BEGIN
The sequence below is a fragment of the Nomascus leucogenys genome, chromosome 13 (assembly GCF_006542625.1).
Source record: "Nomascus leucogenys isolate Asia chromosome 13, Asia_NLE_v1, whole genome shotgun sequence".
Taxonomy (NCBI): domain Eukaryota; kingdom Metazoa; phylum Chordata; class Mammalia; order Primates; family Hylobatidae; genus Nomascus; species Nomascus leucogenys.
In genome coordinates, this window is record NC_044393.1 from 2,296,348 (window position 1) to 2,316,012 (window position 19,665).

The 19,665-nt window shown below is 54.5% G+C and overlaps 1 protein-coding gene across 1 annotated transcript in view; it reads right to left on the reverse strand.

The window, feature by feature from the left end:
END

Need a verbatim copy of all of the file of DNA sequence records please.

The sequence below is a fragment of the Nomascus leucogenys genome, chromosome 13 (assembly GCF_006542625.1).
Source record: "Nomascus leucogenys isolate Asia chromosome 13, Asia_NLE_v1, whole genome shotgun sequence".
Taxonomy (NCBI): domain Eukaryota; kingdom Metazoa; phylum Chordata; class Mammalia; order Primates; family Hylobatidae; genus Nomascus; species Nomascus leucogenys.
In genome coordinates, this window is record NC_044393.1 from 2,296,348 (window position 1) to 2,316,012 (window position 19,665).

The 19,665-nt window shown below is 54.5% G+C and overlaps 1 protein-coding gene across 1 annotated transcript in view; it reads right to left on the reverse strand.

The window, feature by feature from the left end: